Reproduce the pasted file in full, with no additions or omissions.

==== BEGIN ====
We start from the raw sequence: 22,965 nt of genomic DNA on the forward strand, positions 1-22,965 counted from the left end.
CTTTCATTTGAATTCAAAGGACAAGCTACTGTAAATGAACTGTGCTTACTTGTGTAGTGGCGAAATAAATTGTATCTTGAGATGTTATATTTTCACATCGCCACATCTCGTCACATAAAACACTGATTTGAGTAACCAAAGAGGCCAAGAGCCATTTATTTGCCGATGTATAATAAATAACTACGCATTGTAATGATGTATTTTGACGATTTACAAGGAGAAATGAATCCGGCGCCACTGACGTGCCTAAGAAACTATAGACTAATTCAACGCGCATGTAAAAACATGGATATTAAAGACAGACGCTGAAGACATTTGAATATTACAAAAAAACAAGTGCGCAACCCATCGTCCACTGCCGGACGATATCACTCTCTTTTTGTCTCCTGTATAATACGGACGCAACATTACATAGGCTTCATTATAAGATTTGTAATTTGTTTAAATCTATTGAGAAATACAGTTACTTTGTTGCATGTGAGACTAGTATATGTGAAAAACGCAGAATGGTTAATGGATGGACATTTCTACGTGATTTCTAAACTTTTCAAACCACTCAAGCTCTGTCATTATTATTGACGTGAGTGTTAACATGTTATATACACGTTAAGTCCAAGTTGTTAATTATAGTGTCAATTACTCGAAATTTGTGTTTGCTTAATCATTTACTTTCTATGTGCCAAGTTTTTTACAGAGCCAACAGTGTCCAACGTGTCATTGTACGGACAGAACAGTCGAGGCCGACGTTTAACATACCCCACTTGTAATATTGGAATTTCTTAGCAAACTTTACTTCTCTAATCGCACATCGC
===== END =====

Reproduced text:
We start from the raw sequence: 22,965 nt of genomic DNA on the forward strand, positions 1-22,965 counted from the left end.
CTTTCATTTGAATTCAAAGGACAAGCTACTGTAAATGAACTGTGCTTACTTGTGTAGTGGCGAAATAAATTGTATCTTGAGATGTTATATTTTCACATCGCCACATCTCGTCACATAAAACACTGATTTGAGTAACCAAAGAGGCCAAGAGCCATTTATTTGCCGATGTATAATAAATAACTACGCATTGTAATGATGTATTTTGACGATTTACAAGGAGAAATGAATCCGGCGCCACTGACGTGCCTAAGAAACTATAGACTAATTCAACGCGCATGTAAAAACATGGATATTAAAGACAGACGCTGAAGACATTTGAATATTACAAAAAAACAAGTGCGCAACCCATCGTCCACTGCCGGACGATATCACTCTCTTTTTGTCTCCTGTATAATACGGACGCAACATTACATAGGCTTCATTATAAGATTTGTAATTTGTTTAAATCTATTGAGAAATACAGTTACTTTGTTGCATGTGAGACTAGTATATGTGAAAAACGCAGAATGGTTAATGGATGGACATTTCTACGTGATTTCTAAACTTTTCAAACCACTCAAGCTCTGTCATTATTATTGACGTGAGTGTTAACATGTTATATACACGTTAAGTCCAAGTTGTTAATTATAGTGTCAATTACTCGAAATTTGTGTTTGCTTAATCATTTACTTTCTATGTGCCAAGTTTTTTACAGAGCCAACAGTGTCCAACGTGTCATTGTACGGACAGAACAGTCGAGGCCGACGTTTAACATACCCCACTTGTAATATTGGAATTTCTTAGCAAACTTTACTTCTCTAATCGCACATCGC